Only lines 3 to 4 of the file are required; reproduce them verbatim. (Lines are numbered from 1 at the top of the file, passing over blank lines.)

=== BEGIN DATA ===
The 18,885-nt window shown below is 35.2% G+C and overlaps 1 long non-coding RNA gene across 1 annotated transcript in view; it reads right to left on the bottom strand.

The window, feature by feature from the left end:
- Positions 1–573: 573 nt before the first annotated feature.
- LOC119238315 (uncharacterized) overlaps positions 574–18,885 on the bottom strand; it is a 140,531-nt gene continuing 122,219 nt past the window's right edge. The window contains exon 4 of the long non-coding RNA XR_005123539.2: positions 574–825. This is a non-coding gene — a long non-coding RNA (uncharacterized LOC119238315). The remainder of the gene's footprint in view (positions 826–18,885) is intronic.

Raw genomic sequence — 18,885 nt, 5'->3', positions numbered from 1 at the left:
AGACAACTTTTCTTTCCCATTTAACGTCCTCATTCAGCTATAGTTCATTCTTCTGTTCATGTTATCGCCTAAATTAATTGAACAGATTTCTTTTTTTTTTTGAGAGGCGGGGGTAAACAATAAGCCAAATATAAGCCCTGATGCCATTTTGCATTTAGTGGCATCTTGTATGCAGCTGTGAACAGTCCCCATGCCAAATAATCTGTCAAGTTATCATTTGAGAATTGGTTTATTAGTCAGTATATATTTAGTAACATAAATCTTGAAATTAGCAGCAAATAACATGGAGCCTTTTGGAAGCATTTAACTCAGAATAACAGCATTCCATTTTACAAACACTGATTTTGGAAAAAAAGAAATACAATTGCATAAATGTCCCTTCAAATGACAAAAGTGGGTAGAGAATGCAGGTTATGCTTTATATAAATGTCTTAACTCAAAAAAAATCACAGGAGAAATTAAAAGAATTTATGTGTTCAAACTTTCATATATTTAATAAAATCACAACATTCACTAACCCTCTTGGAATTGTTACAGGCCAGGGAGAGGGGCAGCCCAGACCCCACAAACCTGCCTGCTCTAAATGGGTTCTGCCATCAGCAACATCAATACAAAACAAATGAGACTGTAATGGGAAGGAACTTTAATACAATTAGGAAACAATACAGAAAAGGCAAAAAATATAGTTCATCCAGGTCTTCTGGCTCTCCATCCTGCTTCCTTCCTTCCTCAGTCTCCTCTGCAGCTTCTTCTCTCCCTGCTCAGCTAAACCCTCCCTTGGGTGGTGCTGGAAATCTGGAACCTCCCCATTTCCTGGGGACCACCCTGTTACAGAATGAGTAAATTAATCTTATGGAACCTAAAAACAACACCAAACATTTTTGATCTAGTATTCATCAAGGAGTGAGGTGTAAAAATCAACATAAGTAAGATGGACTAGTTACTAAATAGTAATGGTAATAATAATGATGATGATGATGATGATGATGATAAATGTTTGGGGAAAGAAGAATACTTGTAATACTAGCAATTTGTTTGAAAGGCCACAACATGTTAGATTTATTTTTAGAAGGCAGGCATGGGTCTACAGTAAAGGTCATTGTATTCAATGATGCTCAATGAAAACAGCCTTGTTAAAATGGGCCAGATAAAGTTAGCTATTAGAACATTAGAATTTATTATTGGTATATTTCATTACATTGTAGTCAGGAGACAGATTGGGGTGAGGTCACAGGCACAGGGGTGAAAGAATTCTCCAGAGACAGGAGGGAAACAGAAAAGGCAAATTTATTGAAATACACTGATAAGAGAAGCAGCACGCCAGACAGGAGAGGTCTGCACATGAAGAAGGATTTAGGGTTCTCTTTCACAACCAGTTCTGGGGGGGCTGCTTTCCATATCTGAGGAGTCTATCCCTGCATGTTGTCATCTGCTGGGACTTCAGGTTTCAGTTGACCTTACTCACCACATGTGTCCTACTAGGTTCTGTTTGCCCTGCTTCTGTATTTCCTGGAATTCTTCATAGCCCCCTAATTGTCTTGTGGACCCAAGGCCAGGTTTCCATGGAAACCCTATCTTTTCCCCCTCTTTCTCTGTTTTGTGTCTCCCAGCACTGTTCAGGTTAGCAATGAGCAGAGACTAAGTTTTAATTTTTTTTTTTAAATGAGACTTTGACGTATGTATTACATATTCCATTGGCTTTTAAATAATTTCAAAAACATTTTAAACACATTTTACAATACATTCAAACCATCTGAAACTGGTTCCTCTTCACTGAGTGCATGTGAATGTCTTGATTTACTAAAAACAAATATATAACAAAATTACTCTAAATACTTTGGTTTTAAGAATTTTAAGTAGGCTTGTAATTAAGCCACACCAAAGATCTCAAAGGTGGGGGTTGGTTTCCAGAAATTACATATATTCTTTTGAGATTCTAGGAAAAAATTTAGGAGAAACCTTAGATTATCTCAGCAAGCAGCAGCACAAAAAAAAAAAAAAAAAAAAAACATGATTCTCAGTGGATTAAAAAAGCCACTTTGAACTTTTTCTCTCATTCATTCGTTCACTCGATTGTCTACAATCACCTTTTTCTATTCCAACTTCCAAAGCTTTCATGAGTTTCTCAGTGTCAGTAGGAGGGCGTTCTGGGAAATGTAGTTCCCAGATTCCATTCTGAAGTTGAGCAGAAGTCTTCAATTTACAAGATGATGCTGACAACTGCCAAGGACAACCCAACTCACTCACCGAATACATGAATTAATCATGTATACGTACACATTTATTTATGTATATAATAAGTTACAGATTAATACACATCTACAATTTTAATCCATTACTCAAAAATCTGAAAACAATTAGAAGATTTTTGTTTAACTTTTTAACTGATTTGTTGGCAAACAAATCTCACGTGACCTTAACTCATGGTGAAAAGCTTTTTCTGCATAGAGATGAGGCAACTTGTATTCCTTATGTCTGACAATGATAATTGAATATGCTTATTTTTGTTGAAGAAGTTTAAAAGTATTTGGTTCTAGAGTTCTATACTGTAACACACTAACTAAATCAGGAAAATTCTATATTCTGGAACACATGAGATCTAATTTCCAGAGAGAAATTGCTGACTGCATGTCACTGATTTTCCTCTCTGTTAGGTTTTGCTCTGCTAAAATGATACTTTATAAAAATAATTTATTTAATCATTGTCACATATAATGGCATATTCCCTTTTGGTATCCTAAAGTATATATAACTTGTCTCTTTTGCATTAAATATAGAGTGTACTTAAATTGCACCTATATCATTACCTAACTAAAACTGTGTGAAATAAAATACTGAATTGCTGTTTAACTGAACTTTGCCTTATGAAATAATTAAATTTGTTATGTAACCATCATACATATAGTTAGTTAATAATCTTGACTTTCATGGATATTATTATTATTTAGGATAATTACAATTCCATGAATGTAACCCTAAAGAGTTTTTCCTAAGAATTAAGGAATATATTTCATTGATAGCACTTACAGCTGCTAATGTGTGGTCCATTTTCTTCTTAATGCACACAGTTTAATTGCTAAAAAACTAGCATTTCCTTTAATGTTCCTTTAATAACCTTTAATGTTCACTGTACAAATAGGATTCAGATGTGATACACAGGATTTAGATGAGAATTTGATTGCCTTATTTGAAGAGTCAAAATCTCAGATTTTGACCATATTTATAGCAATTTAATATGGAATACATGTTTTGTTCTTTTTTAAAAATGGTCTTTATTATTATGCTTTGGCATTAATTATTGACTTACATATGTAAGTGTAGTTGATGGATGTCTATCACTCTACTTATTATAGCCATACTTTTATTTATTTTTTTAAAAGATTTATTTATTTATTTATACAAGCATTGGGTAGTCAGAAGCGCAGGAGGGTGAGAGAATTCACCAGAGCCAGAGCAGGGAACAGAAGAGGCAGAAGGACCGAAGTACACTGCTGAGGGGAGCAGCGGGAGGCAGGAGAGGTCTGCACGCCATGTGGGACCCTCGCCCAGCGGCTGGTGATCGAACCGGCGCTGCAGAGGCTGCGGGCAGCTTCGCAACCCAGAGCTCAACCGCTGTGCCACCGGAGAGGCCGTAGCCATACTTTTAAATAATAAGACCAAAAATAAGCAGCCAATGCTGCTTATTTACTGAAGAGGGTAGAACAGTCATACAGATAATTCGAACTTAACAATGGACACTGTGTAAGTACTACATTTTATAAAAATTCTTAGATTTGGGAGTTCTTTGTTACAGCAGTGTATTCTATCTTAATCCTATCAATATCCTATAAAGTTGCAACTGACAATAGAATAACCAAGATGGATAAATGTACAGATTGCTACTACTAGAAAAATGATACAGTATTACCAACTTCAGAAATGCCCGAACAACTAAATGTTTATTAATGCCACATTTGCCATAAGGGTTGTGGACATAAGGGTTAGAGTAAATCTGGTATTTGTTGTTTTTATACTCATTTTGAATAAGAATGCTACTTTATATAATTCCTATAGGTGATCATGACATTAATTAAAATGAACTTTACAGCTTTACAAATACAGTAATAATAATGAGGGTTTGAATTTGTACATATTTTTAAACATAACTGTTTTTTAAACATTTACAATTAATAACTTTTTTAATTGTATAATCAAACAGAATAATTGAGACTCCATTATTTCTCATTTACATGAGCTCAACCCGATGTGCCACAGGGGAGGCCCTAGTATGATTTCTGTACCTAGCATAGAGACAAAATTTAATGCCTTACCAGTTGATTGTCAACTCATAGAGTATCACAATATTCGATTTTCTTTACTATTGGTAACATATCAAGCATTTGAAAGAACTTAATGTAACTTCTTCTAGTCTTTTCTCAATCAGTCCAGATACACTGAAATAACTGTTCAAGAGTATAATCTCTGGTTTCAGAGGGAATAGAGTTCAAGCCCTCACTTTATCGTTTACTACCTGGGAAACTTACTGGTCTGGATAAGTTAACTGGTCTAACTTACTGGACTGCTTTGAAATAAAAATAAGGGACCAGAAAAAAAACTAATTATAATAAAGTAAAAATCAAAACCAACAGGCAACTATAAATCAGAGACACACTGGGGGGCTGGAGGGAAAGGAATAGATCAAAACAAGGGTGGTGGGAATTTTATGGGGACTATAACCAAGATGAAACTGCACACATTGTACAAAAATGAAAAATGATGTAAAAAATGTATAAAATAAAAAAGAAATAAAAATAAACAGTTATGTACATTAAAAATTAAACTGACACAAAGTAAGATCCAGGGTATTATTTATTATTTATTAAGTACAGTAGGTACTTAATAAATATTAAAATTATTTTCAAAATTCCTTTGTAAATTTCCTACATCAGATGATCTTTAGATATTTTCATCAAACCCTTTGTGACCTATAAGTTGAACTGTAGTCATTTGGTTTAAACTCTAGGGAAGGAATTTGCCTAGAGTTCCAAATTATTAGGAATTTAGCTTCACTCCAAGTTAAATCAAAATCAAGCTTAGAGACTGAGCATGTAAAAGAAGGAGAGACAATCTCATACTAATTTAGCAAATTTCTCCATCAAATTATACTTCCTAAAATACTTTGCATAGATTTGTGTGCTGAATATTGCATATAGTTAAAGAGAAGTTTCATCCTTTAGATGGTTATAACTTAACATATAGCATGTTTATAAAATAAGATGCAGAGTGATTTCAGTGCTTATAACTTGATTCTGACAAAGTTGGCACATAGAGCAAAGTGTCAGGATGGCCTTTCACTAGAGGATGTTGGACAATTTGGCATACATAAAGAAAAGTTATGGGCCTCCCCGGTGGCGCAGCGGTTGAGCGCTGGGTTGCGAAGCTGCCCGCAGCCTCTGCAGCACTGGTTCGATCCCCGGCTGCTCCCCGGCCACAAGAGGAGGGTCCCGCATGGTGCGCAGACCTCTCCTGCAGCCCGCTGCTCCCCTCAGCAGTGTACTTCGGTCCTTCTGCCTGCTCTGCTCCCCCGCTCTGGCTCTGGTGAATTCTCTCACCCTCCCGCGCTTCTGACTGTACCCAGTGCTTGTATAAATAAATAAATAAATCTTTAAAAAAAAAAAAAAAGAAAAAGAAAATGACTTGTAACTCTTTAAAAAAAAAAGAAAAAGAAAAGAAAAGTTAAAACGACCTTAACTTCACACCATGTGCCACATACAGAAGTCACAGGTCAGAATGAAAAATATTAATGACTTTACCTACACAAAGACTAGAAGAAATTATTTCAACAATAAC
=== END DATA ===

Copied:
- Positions 1–573: 573 nt before the first annotated feature.
- LOC119238315 (uncharacterized) overlaps positions 574–18,885 on the bottom strand; it is a 140,531-nt gene continuing 122,219 nt past the window's right edge. The window contains exon 4 of the long non-coding RNA XR_005123539.2: positions 574–825. This is a non-coding gene — a long non-coding RNA (uncharacterized LOC119238315). The remainder of the gene's footprint in view (positions 826–18,885) is intronic.